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FDP leader Christian Lindner.
Photograph: kschneider2991, Pixabay

Dear Free Democratic Party of Germany,

In 2009, you joined with Angela Merkel’s CDU party to form a coalition government as a junior partner. Rather than pushing your ideas to the centre of public discourse, you were largely sidelined for 4 years. This is the hard truth.

Indeed, your voters abandoned you the following election, in 2013, when you didn’t even receive enough votes to re-enter the Bundestag.

But you’ve clearly learned from past mistakes. This September your party, led by Christian Lindner, recovered all the seats it had lost the previous election. How? By presenting clear, fresh policy positions that both differentiated you from other parties, and aligned more closely with German values and aspirations.

In particular, you campaigned against the pooling of debts across Eurozone member states, aligning with the majority of Germans unwilling to bail Greece out, yet again, in 2015. Germans taxpayers are increasingly shouldering the burden of what is becoming a transfer union in all but name.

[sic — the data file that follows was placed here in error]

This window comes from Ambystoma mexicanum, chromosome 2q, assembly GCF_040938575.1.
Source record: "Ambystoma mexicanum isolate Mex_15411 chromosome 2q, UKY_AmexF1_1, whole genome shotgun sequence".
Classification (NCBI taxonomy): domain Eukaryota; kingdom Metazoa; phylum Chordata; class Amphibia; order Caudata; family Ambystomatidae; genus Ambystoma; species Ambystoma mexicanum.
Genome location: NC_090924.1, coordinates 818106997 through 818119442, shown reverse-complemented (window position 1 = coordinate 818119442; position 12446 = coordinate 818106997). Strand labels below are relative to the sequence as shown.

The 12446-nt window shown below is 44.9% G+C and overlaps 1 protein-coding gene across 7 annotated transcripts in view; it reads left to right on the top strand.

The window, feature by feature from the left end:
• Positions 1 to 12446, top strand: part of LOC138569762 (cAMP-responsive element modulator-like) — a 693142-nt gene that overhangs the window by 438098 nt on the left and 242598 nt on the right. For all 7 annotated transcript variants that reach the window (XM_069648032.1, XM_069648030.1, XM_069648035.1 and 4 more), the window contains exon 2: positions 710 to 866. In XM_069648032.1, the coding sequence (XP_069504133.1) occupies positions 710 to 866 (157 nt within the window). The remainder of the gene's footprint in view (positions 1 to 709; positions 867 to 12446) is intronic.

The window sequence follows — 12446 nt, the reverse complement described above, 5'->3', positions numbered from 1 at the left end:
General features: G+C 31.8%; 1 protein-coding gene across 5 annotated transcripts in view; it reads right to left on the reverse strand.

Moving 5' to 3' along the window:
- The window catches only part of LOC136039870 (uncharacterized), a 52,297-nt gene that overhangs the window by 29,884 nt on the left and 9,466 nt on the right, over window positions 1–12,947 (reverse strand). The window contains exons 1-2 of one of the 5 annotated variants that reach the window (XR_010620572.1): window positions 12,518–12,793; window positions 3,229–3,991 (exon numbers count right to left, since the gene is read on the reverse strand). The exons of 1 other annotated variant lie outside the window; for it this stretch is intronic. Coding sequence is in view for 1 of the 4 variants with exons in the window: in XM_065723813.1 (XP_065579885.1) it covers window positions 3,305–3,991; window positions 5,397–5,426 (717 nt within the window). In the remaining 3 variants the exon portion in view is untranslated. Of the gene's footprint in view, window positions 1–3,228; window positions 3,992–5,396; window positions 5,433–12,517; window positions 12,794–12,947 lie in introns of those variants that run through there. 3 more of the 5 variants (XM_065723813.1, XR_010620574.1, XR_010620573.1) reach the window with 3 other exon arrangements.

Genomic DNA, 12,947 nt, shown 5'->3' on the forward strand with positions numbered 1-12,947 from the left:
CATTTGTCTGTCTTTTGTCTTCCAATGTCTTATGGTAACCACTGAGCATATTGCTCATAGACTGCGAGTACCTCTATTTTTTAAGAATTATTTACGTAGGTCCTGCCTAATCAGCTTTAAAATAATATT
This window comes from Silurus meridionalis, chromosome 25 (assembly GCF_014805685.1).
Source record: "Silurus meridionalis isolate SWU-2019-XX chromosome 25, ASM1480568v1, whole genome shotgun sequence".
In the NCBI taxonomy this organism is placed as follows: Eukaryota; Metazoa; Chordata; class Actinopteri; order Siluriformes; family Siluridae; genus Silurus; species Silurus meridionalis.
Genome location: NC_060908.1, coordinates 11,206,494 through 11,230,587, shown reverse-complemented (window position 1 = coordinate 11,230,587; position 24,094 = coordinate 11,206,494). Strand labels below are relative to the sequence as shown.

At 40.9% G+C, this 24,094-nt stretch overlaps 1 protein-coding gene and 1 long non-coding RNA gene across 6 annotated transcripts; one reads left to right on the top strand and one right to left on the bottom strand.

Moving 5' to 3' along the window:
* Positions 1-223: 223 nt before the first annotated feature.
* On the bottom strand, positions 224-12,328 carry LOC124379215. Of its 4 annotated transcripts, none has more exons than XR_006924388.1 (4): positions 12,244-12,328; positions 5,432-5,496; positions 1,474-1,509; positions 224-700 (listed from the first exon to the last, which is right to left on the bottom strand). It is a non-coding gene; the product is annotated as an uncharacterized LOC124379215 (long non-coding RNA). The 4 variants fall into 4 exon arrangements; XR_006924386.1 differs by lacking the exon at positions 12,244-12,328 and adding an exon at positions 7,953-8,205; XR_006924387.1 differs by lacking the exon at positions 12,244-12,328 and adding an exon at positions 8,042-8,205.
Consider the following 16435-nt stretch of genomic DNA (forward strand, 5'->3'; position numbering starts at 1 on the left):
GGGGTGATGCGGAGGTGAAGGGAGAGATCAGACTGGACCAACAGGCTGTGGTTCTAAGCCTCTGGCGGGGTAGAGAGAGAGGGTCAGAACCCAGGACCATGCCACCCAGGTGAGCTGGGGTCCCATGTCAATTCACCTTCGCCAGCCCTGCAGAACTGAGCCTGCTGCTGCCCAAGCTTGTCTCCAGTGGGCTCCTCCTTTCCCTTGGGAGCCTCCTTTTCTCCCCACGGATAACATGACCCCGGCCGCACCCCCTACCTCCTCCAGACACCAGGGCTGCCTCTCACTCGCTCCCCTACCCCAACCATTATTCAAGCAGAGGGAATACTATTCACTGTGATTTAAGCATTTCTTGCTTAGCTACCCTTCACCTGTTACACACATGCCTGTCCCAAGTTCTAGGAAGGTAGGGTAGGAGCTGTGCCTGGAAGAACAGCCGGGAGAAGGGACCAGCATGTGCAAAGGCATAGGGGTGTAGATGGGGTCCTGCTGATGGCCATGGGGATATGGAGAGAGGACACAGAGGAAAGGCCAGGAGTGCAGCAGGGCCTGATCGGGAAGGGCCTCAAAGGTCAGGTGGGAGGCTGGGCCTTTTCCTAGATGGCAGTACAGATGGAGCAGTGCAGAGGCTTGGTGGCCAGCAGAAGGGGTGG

Now, you find yourselves faced once more with the prospect of joining a Merkel-led coalition government. This time, however, you are equipped with the knowledge of what happens when you surrender all major policy positions to the CDU: you disappear.

Therefore, there is no need to rush a coalition agreement. Nor is there a need to insist on participating in government. Many parties around the world have ‘confidence and supply’ agreements with minority governments, involving concord on a number of policies, but not all. It is possible, in such positions, to wield even more power than when locked into the minutiae of cabinet meetings, or when obligated to align on all decisions. Just know this: the CDU needs you far more than you need them. You hold all the cards.

Knowing what you know from your past, it is in your existential interest as a party to remain faithful to your core beliefs. Moreover, it is in Germany’s—and indeed all of Europe’s—interest that you continue to denounce attempts to pool Eurozone debts.

As you know, there is a growing push from Paris to create a pan-Eurozone budget, effectively formalizing the transfer union you criticized in your election campaign. Knowing the flexibility Merkel has shown Brussels in the past, you alone stand between German taxpayers and pensioners, and a system that penalizes them for their fiscal prudence.

You have an enormous amount of leverage in these negotiations—be sure to use it wisely.


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